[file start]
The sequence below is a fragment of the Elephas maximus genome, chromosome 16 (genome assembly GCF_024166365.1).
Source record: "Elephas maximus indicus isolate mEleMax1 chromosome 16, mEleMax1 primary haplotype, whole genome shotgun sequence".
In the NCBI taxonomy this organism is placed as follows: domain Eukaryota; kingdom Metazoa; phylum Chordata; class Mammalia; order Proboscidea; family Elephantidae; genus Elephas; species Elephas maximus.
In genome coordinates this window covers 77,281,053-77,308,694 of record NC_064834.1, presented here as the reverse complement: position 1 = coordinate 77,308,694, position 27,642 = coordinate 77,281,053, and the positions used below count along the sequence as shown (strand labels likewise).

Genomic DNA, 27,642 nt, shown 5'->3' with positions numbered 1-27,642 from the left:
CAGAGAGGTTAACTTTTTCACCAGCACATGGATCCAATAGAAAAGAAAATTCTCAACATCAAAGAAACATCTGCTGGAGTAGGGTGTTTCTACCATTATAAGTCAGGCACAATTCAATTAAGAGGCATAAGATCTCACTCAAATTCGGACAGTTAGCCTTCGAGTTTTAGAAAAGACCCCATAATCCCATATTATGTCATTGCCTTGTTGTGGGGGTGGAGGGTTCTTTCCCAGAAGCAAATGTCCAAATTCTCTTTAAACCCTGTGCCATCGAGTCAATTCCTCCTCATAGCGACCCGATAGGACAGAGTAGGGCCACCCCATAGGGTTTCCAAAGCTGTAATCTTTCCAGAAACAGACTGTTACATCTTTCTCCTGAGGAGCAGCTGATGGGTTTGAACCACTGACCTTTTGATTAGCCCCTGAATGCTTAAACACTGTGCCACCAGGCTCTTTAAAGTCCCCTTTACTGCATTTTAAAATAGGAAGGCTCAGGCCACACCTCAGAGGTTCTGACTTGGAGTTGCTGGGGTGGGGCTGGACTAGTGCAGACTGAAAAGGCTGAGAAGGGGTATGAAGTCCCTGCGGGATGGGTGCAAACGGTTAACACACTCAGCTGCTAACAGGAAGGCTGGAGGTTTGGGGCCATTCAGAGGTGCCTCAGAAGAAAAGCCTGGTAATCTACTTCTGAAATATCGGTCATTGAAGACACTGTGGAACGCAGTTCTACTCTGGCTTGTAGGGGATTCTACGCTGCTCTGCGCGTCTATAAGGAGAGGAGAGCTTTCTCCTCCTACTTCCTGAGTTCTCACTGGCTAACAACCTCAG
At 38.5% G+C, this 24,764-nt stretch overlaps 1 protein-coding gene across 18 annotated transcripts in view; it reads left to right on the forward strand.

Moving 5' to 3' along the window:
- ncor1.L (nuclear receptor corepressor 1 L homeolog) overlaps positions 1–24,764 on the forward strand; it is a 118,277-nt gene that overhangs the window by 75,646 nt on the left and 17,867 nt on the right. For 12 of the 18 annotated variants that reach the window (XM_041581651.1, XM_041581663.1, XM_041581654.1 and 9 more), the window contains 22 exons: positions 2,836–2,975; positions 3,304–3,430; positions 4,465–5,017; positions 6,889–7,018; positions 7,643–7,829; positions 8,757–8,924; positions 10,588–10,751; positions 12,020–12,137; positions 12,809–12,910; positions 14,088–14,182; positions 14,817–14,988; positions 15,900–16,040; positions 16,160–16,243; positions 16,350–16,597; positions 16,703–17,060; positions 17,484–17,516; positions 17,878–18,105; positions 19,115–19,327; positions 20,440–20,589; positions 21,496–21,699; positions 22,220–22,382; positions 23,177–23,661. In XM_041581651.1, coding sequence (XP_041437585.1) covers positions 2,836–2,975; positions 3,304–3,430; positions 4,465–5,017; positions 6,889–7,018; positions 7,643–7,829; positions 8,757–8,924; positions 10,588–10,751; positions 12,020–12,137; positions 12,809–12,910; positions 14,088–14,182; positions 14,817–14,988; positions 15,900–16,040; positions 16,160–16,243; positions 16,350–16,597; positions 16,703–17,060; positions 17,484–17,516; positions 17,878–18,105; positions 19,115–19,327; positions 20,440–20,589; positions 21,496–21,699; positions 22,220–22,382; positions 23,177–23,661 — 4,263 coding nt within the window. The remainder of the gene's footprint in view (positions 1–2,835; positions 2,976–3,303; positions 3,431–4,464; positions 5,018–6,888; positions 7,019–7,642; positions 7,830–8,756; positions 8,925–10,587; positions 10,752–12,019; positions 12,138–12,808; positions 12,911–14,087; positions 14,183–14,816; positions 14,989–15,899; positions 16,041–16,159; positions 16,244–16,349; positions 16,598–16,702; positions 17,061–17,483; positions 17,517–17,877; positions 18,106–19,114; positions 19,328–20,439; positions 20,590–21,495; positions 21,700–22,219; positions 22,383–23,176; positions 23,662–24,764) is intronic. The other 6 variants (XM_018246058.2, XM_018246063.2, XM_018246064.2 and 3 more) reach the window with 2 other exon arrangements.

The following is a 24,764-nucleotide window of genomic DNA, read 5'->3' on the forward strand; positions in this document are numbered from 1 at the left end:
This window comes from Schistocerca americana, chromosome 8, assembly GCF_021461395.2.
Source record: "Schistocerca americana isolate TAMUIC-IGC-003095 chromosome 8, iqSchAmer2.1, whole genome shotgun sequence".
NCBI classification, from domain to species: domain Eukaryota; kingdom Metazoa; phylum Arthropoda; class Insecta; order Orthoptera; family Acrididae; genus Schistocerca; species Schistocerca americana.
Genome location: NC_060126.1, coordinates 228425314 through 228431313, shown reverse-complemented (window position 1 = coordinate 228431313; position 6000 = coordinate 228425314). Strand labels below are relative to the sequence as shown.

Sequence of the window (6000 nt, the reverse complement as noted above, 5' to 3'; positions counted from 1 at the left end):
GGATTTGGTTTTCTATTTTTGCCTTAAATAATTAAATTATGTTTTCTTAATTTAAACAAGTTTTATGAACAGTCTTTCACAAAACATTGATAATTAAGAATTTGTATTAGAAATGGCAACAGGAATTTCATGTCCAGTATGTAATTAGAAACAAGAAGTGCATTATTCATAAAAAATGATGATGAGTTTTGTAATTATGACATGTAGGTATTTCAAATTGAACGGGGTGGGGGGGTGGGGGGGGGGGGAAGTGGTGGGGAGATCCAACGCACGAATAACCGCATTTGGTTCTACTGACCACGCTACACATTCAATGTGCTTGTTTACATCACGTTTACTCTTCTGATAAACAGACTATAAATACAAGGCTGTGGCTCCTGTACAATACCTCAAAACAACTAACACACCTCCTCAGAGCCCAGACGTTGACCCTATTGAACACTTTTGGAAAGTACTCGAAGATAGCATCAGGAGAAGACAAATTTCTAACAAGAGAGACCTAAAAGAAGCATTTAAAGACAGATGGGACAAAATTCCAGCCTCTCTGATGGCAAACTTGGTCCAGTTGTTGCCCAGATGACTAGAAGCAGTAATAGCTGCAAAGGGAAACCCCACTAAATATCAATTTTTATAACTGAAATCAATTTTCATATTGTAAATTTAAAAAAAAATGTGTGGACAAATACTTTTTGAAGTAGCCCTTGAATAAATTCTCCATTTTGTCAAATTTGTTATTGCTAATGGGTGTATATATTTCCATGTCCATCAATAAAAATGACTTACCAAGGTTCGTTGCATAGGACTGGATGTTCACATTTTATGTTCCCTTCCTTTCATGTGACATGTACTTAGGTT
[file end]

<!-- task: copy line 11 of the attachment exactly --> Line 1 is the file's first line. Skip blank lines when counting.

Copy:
This window comes from Schistocerca americana, chromosome 8, assembly GCF_021461395.2.